- Heroes redirects here. If you are looking for the article on the ending song, you should head to HEROES.
Those who take heroism as a profession are referred to as Pro Heroes (プロヒーロー Puro Hīrō?).
In the aftermath of the Paranormal Liberation War, many Pro Heroes have retired due to excessive criticism from the public, causing the number of Heroes in Japan to decrease.
- 1 Overview
- 2 Hero Name
- 3 Hero License
- 4 Teams
- 5 Hero Network
- 6 The Japanese Hero Billboard Charts
- 7 List of Pro Heroes
- 8 List of Hero Students
- 9 Gallery
- 10 References
- 11 Site Navigation
Heroes started appearing when the Quirk phenomenon occurred and the general populace acquired superpowers. The dawn of this extraordinary era was plagued by a breakdown of society caused by the sudden onslaught of criminals empowered by their newfound abilities and ordinary people being prejudiced against the Quirk users. As society adapted to the new status quo, the Police Force moved to prioritize leadership and to maintain the status quo, and as such, decided not to use Quirks as weapons.
As chaos and unrest ensued due to the outbreak of Quirks, ordinary civilians with their own Quirks decided to take matters into their own hands to bring order to society, and thus the first "Heroes" appeared. These original Heroes to appear during this time of chaos were Vigilantes, as the Pro Hero system had not yet been implemented, beginning the time period known as the Vigilantly era. Later on, the profession of crime-fighting Quirk users separate from the police and military, Pro Heroes, began to exist.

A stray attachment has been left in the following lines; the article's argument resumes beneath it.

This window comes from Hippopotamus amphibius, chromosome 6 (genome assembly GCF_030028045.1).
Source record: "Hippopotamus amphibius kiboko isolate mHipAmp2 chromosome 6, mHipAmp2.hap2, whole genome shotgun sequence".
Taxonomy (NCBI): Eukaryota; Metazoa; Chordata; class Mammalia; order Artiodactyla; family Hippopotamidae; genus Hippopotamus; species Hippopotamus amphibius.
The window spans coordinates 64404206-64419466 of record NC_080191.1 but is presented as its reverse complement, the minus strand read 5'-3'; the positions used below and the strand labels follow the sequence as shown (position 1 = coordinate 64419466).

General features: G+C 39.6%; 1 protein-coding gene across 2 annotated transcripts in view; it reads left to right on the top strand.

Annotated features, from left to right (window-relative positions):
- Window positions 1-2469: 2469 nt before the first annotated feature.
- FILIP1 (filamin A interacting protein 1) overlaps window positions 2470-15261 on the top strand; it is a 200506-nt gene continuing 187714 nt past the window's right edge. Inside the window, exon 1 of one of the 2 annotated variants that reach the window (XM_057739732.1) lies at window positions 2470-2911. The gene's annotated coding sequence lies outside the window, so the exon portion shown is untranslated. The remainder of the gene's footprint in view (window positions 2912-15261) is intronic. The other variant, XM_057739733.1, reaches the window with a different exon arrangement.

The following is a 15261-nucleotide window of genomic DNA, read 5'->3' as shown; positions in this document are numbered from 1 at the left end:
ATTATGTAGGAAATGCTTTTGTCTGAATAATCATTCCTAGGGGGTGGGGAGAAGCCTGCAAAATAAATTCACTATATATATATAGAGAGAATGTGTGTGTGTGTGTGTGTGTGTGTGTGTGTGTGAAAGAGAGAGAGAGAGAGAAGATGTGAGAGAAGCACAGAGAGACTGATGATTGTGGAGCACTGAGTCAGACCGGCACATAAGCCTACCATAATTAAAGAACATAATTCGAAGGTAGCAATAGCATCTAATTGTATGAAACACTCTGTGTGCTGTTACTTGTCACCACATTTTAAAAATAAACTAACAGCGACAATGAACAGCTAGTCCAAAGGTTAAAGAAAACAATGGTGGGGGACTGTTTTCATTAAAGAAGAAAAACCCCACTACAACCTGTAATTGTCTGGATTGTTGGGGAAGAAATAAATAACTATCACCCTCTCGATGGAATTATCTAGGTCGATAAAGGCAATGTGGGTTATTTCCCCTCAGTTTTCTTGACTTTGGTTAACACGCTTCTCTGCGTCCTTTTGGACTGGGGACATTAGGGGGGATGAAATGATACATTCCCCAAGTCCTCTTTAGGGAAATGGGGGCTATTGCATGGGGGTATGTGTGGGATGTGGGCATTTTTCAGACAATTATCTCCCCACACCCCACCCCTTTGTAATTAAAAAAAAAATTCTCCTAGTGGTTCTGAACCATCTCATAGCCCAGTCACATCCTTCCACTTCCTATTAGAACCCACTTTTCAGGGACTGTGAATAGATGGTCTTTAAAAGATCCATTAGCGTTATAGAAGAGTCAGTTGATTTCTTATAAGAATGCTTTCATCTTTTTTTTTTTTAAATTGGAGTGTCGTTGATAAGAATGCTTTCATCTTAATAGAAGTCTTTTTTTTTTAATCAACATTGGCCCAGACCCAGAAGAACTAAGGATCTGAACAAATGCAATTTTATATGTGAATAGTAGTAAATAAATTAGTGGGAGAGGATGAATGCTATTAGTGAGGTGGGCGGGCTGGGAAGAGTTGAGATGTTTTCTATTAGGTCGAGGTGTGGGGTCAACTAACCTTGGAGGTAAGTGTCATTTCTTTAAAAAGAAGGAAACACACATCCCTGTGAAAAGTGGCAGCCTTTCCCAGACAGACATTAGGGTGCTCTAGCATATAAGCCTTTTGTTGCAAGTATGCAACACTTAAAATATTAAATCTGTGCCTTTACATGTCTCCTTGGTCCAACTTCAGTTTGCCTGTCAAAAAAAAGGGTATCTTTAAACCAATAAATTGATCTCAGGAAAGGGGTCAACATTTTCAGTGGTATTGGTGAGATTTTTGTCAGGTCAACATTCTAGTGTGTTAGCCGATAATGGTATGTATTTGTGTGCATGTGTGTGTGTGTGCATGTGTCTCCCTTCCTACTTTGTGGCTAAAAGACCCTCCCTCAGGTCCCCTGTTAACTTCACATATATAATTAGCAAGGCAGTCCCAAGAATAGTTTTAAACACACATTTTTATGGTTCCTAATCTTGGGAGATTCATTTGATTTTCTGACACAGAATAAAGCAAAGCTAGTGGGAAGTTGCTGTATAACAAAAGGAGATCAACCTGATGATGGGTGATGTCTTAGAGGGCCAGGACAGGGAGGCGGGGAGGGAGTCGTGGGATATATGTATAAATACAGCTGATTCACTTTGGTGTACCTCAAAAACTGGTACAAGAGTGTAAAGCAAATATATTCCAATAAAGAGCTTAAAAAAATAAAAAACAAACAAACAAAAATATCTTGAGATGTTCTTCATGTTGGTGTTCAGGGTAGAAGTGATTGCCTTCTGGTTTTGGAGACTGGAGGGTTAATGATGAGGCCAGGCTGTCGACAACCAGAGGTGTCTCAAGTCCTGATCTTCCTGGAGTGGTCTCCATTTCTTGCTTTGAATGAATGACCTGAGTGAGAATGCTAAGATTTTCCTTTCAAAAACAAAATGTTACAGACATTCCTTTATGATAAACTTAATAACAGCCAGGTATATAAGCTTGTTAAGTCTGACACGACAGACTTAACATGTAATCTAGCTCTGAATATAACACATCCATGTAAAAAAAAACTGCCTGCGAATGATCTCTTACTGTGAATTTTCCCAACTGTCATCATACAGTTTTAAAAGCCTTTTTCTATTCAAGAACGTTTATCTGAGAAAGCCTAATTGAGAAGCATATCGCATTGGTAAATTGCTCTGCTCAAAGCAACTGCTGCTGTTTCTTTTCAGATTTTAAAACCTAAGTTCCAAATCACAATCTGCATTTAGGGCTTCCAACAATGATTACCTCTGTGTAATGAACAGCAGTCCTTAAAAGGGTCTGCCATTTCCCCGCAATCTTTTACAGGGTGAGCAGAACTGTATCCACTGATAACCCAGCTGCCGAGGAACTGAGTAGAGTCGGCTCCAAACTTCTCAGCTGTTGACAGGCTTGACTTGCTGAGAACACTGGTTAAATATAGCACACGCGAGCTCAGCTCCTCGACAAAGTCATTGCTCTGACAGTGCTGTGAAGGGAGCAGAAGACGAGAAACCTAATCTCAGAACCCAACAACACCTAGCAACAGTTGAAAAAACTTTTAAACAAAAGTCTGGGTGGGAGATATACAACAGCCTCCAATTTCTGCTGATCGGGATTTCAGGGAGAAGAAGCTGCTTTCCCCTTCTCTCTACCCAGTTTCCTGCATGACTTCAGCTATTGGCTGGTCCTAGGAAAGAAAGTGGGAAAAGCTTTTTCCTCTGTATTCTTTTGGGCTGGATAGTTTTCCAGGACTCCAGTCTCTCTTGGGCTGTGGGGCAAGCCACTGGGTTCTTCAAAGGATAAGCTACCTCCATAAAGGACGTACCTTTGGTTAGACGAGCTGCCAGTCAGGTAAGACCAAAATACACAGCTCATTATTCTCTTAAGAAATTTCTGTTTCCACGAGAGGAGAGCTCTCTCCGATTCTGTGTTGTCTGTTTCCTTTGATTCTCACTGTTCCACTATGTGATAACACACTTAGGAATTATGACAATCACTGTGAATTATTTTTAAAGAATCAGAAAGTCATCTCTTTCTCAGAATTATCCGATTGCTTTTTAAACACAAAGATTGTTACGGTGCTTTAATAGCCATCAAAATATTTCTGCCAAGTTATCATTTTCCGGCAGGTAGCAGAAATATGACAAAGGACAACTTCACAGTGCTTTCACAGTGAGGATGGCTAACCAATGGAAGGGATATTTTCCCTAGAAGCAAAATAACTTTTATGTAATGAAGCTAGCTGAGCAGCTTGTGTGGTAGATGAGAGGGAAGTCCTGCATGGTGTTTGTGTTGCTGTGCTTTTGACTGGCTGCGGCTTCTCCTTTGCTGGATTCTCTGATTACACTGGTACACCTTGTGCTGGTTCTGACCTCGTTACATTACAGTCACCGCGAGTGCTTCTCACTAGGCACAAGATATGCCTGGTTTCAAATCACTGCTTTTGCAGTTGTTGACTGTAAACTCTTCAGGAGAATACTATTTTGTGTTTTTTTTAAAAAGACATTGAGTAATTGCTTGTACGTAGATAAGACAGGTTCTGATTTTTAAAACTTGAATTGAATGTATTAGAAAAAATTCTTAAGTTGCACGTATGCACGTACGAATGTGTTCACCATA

The Pro Hero System was first put into place in Rhode Island in America under the "Rhode Island New State Statute". 189 Vigilantes were affected by this statute, with only seven being accepted as official Heroes. Now with the opportunity to become licensed Heroes and use their Quirks to fight crime legally, the number of unlicensed Vigilantes slowly began to decrease, with almost none left today.
The authorization of the use of powers that could so easily kill was greatly criticized at first. But over time, it came to garner public support due to the fact that the first people to work professionally as heroes acted morally and upheld the law.
Heroes generally work in groups known as Hero Agencies. The standard is one very strong Pro Hero in charge, and a number of weaker Heroes who serve as Sidekicks under the command of the primary Hero. An agency operates out of an office building which serves as their base of operations. Some Pro Heroes only have a small Hero Office, but some Heroes, mainly the more prestigious ones, operate out of massive skyscrapers.